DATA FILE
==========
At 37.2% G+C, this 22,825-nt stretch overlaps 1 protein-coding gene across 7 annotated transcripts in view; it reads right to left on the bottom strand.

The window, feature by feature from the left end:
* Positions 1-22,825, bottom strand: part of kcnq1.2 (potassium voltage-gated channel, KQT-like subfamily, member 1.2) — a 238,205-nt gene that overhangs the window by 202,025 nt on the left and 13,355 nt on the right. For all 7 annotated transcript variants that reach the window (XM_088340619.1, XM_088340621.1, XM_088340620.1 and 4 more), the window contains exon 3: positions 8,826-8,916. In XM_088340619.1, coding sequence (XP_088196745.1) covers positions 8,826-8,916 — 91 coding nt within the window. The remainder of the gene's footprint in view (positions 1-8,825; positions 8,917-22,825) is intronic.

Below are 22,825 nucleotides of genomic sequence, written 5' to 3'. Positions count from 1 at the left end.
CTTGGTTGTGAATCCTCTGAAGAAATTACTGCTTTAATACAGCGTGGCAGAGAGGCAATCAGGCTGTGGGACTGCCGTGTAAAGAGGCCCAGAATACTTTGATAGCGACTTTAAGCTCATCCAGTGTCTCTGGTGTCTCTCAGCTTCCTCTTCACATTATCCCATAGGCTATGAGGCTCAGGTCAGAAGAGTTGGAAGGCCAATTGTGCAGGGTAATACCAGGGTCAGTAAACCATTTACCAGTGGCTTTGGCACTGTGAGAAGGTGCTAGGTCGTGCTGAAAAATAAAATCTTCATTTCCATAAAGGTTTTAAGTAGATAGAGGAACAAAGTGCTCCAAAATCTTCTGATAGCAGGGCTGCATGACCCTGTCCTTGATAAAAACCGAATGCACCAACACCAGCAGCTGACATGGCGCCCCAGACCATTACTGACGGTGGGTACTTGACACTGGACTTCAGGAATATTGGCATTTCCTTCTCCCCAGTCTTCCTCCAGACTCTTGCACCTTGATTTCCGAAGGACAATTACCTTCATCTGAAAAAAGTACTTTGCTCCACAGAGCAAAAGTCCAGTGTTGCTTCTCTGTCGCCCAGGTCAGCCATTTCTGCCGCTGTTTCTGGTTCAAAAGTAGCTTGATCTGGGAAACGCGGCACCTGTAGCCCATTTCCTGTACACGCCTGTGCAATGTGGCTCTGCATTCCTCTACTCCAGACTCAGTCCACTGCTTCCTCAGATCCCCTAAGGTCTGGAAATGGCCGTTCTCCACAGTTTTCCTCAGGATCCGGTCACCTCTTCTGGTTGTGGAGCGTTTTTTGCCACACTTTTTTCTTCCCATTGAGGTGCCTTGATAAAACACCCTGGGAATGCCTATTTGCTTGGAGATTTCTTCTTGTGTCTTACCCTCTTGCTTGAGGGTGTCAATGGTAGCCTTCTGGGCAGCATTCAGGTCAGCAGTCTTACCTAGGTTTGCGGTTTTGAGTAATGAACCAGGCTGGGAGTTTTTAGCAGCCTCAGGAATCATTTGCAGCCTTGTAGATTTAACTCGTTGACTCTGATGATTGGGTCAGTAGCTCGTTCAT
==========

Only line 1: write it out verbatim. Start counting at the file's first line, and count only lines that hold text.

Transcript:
At 37.2% G+C, this 22,825-nt stretch overlaps 1 protein-coding gene across 7 annotated transcripts in view; it reads right to left on the bottom strand.